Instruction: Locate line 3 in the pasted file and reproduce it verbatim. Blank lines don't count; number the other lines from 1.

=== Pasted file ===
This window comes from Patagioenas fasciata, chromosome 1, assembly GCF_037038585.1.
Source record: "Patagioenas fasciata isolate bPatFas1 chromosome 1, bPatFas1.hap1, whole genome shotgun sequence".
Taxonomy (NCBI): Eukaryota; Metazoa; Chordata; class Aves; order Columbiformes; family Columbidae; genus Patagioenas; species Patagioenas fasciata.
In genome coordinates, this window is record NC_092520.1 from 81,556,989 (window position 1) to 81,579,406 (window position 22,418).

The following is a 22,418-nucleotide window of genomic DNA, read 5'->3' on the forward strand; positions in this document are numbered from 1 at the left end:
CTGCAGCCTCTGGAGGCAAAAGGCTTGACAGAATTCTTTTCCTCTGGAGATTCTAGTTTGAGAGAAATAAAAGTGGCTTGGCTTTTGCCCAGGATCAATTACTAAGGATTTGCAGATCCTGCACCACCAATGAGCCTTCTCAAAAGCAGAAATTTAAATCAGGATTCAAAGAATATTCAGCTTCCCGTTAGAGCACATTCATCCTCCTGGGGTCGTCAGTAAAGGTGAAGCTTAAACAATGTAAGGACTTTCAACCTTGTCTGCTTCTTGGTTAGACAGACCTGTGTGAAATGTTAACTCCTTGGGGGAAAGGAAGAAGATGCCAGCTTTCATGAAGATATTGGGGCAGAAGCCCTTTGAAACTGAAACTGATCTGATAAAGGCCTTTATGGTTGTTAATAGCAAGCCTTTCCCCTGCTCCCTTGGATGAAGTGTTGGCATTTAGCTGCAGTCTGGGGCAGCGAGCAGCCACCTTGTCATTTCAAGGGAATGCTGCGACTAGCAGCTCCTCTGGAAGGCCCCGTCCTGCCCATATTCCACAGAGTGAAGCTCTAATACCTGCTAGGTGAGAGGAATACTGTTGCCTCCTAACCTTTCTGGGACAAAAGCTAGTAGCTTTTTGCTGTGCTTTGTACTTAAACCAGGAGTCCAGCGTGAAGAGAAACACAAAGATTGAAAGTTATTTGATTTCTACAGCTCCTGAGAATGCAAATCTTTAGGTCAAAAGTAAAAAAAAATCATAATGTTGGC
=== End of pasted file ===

Taxonomy (NCBI): Eukaryota; Metazoa; Chordata; class Aves; order Columbiformes; family Columbidae; genus Patagioenas; species Patagioenas fasciata.